- The bitcoins can be spent with 2-of-3 multi-sig spend between the participants.
- Alice can spend the bitcoins after 1 month without Bob or Charlie’s signature.
- Bob can spend the bitcoins with a secret key without Alice or Charlie’s signature.
Each participant signs the alternative scripts and stores the threshold signature for each condition. The threshold signatures of the alternative conditions can be used later to prove that the scripts were agreed upon by the parties.
Once a specific condition is met — for instance, one month passes and no 2-of-3 multi-sig spend or Bob secret key spend has occurred — then the third condition to spend the bitcoins (Alice’s timelock condition) can be used to spend the bitcoins. Alice would reveal her stored alternative script condition and the threshold signature to prove the authenticity of her spend. The other conditions are not disclosed.
Conversely, if the three participants settled the transaction with a cooperative close, then none of the conditions would be exposed, and the transaction would appear as a standard transaction. Even if there were multiple participants in the scripting conditions, this would not be identifiable to an outside observer.
The chief advantage of Graftroot over Taproot is the ability of the protocol to scale to outsized amounts of scripting conditions without sacrificing efficiency — the data overhead is constant. Scripting conditions can even be added after the contract was initially assembled. According to Maxwell:
“The result is that instead of allowing only one alternative an unlimited number of alternatives can be provided. All are executed with equal efficiency to a single alternative, and the number of them is hidden without overhead. Alternatives can be provided for existing coins too, without requiring they get moved — movement is only required to destroy the ability to use alternatives by changing keys.”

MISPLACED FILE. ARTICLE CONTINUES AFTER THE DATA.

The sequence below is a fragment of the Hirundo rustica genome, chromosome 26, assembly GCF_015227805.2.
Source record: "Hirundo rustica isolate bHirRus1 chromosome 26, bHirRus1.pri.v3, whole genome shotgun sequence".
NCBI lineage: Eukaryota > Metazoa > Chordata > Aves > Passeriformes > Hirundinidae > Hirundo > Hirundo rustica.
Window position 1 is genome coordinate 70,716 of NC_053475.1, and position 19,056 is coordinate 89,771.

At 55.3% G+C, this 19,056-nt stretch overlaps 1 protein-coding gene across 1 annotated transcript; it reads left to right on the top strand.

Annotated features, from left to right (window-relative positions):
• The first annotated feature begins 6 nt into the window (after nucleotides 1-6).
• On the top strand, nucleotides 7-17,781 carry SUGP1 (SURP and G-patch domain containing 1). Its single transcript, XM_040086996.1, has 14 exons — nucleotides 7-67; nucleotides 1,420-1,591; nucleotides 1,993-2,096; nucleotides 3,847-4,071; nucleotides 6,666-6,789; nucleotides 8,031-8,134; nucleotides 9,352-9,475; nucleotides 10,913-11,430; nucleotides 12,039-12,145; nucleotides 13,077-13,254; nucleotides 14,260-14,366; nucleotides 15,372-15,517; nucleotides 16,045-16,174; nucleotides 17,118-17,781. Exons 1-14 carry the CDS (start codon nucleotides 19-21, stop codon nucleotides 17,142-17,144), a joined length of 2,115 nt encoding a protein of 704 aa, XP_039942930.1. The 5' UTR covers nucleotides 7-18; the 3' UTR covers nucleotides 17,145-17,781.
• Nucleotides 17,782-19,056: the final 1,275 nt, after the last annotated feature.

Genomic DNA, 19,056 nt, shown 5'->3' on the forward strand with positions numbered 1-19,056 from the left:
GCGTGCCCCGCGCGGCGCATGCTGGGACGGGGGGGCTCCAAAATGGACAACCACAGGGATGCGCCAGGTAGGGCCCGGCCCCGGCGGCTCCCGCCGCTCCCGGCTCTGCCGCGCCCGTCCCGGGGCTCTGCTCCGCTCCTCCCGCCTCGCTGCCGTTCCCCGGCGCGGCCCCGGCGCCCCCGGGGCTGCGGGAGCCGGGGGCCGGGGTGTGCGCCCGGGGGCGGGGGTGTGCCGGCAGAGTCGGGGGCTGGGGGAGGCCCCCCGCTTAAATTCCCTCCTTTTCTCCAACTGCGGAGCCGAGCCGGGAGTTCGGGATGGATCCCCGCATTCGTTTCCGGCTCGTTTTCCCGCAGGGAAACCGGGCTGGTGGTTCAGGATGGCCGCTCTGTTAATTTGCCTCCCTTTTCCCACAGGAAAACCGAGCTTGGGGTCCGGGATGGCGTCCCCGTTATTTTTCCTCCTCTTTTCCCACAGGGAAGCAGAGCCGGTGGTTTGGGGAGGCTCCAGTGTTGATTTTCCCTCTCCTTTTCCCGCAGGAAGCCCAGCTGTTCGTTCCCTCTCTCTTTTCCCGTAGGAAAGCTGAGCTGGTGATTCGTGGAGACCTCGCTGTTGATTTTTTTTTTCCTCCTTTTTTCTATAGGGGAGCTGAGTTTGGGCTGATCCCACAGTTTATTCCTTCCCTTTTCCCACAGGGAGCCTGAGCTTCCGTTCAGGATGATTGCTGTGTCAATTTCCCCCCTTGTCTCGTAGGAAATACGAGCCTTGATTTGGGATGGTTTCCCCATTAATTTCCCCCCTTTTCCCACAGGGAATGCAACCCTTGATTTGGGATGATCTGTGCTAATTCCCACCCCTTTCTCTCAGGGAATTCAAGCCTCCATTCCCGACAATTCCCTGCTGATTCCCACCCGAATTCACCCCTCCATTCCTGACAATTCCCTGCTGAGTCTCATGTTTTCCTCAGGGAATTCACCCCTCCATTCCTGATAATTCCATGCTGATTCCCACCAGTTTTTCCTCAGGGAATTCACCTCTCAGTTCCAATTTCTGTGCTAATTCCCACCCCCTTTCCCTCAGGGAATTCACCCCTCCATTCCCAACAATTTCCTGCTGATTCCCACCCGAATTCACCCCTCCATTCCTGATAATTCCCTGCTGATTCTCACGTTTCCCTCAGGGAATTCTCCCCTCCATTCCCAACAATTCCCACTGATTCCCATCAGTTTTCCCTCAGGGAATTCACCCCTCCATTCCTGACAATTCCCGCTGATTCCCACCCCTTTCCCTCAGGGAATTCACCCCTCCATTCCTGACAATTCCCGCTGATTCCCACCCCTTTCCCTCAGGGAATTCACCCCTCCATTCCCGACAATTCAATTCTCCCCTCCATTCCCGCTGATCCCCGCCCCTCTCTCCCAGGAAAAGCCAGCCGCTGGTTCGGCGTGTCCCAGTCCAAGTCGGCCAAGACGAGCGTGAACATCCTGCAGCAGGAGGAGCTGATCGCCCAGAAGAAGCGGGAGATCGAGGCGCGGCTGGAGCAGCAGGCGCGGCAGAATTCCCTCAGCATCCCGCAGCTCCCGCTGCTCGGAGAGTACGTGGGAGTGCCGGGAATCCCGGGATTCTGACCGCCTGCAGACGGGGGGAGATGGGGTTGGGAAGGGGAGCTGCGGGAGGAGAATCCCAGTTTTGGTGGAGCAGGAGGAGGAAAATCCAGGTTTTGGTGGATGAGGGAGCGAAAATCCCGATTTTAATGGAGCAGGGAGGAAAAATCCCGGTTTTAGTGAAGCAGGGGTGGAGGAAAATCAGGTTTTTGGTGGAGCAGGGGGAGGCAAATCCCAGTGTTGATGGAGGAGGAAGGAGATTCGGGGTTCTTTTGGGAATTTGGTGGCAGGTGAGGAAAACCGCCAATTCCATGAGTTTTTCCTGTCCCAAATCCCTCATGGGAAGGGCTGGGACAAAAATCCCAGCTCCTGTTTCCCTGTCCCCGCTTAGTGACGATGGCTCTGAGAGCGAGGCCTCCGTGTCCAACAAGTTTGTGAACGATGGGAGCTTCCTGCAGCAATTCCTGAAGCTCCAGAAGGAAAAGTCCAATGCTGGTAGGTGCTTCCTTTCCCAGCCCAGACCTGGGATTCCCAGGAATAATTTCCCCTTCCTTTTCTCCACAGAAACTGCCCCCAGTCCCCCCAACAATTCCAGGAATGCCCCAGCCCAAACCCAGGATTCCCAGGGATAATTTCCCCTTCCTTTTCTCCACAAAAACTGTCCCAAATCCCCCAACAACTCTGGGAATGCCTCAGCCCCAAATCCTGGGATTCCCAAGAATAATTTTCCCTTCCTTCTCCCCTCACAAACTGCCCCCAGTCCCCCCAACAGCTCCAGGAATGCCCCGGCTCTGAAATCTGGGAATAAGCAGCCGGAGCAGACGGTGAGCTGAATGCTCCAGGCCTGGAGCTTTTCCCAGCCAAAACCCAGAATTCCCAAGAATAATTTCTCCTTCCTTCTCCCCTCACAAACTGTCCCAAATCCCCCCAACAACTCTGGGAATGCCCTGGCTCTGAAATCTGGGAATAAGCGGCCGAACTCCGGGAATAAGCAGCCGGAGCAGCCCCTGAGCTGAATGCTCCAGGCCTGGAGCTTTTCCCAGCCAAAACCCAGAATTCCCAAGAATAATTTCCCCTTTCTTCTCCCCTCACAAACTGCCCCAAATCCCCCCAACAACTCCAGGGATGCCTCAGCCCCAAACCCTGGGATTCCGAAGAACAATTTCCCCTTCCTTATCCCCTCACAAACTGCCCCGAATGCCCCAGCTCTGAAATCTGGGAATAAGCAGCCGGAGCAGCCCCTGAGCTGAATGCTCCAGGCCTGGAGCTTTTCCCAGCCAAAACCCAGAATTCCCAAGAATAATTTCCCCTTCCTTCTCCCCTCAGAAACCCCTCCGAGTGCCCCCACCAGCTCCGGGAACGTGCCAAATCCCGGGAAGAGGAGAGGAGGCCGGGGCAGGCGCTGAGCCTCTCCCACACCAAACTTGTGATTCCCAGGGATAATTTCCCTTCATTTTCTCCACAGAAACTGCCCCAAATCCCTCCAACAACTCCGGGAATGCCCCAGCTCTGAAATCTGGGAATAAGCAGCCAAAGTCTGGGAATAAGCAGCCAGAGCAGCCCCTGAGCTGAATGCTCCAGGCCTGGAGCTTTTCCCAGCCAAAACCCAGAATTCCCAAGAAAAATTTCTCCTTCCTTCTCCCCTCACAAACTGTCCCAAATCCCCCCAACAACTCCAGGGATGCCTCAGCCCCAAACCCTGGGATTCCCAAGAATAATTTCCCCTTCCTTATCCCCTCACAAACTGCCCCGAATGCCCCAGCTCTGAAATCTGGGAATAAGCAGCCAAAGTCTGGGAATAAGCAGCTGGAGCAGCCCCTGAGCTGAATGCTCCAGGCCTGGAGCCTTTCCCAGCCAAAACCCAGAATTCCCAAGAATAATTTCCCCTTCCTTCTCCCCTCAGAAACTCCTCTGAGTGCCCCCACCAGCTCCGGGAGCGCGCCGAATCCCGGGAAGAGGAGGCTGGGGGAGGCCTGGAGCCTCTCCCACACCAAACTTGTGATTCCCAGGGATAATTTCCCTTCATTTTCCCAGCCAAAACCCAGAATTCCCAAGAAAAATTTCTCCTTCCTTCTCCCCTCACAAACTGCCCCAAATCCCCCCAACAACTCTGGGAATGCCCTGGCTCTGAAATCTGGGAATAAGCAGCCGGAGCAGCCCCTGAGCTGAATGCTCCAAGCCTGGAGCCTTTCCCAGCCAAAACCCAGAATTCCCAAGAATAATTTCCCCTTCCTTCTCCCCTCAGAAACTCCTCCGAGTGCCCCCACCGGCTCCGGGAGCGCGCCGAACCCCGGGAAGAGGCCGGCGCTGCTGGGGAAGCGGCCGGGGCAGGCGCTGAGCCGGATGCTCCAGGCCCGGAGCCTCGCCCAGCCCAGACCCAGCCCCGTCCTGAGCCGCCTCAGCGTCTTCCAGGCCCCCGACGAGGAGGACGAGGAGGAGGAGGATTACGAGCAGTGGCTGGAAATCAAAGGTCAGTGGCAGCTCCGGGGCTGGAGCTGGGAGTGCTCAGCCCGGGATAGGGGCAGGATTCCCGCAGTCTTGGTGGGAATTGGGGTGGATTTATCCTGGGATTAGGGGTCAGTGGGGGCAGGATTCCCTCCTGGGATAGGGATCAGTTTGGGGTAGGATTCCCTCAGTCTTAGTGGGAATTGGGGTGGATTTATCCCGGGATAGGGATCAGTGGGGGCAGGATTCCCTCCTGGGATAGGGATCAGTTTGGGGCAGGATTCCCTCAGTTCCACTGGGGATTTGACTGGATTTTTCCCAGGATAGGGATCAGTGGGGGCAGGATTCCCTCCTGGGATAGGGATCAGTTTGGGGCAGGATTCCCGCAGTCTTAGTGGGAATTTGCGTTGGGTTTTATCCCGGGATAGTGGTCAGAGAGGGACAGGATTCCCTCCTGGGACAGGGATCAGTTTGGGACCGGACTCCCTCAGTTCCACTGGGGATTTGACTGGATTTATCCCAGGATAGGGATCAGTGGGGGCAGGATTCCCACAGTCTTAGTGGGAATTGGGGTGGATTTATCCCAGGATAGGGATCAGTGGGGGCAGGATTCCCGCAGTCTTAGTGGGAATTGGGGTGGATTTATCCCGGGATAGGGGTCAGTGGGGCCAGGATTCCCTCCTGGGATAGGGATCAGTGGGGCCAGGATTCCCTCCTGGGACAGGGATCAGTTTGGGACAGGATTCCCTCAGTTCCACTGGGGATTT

Another critical benefit of Graftroot is the ability to delegate keys in scripting, a topic which Maxwell cites as a convoluted debate dating back to 2012.
Graftroot does not come without a few of its own pitfalls, however. The protocol is interactive, meaning that participants need to communicate about signing the alternative scripts before even spending the bitcoins with a cooperative close. The problem of cumbersome key management also arises as more scripting conditions and participants are added. Participants need to store correlating alternative condition threshold keys, which is not ideal for attracting users of the more mainstream variety.
The problem of the underlying complexity in scripting conditions also leads into the notion that major strides will need to be made to abstract away the creation and use of alternative conditions with future user-interfaces. Taproot and Graftroot make navigating scripting conditions much easier on the back-end, but they remain complicated innovations to mask on the front-end.
Development and Applications
Several upcoming scripting projects are pegged to be included as complementary upgrades to the Bitcoin protocol. In particular, Schnorr signatures are the most considerable upgrade to Bitcoin since SegWit, and Blockstream recently released MuSig — their proposed test code for upgrading Bitcoin to Schnorr signatures.
MAST and Taproot will likely be rolled out following Schnorr or in conjunction with it. Graftroot very well may be included in the same upgrade but also may be pushed behind the integration of MAST and Taproot with Schnorr.
Simple multi-sig scripting conditions can prevent incidents like Quadriga from occurring, and more complex, scalable alternative conditions can enable innovative transaction/contract constructions. The added benefit of Taproot and Graftroot are their inherent privacy, presenting complicated transactions as standard transactions.
The excitement in the core Bitcoin community around Schnorr signatures is palpable. Their integration with the legacy cryptocurrency opens a range of new opportunities for development and innovation.